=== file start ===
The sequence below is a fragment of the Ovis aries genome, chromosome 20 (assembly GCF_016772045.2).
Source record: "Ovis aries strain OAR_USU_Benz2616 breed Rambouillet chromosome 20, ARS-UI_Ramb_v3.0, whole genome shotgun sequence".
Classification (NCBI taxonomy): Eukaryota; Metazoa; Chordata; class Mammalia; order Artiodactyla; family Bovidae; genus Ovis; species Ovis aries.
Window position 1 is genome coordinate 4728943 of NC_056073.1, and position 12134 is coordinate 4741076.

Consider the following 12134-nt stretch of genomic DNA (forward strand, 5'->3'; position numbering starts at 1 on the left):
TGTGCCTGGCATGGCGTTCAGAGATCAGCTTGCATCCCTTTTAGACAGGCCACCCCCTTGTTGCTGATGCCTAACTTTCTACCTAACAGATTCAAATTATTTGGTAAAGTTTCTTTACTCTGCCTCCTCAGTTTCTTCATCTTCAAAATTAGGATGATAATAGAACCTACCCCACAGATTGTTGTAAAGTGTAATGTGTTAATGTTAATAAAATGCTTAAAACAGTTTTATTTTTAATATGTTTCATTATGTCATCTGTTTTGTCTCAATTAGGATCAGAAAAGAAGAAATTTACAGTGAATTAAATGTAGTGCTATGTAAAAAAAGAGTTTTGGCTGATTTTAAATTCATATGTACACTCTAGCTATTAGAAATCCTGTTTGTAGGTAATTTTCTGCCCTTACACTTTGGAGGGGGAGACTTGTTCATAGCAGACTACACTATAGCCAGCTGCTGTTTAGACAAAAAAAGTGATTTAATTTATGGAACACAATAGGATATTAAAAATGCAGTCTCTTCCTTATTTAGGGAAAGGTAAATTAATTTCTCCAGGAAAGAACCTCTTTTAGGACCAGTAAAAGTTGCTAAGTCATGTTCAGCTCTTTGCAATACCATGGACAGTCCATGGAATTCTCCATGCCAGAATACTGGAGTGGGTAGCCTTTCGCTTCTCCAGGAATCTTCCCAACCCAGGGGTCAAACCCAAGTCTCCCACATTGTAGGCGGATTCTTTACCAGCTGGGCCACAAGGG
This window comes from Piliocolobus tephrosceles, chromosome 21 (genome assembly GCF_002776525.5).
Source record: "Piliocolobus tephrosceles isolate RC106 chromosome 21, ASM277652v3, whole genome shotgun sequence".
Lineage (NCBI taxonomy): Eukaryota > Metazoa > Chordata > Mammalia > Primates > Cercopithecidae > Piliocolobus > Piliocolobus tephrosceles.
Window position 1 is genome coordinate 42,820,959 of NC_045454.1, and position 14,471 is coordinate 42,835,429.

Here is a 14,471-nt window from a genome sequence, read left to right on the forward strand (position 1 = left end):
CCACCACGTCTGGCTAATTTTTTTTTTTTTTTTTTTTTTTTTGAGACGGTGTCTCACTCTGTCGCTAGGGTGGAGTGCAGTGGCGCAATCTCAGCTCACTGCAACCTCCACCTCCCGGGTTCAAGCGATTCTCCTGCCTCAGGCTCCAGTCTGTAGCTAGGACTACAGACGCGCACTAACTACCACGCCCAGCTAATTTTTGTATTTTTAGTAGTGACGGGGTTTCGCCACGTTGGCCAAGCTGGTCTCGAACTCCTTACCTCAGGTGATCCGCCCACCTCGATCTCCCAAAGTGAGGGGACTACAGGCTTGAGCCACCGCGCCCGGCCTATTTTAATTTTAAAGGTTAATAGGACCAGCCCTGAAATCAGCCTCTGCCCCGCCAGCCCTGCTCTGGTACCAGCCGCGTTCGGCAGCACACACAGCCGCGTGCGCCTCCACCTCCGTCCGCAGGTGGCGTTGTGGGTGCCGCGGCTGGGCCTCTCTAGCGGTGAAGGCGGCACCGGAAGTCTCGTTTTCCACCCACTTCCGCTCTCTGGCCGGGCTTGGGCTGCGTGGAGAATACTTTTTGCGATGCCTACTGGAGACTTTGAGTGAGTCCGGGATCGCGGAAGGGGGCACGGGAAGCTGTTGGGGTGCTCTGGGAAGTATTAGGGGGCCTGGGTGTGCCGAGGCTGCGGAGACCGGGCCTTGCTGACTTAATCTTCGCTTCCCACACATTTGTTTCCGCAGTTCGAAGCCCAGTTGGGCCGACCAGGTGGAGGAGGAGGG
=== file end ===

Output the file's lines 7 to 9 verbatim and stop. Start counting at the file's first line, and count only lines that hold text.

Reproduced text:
This window comes from Piliocolobus tephrosceles, chromosome 21 (genome assembly GCF_002776525.5).
Source record: "Piliocolobus tephrosceles isolate RC106 chromosome 21, ASM277652v3, whole genome shotgun sequence".
Lineage (NCBI taxonomy): Eukaryota > Metazoa > Chordata > Mammalia > Primates > Cercopithecidae > Piliocolobus > Piliocolobus tephrosceles.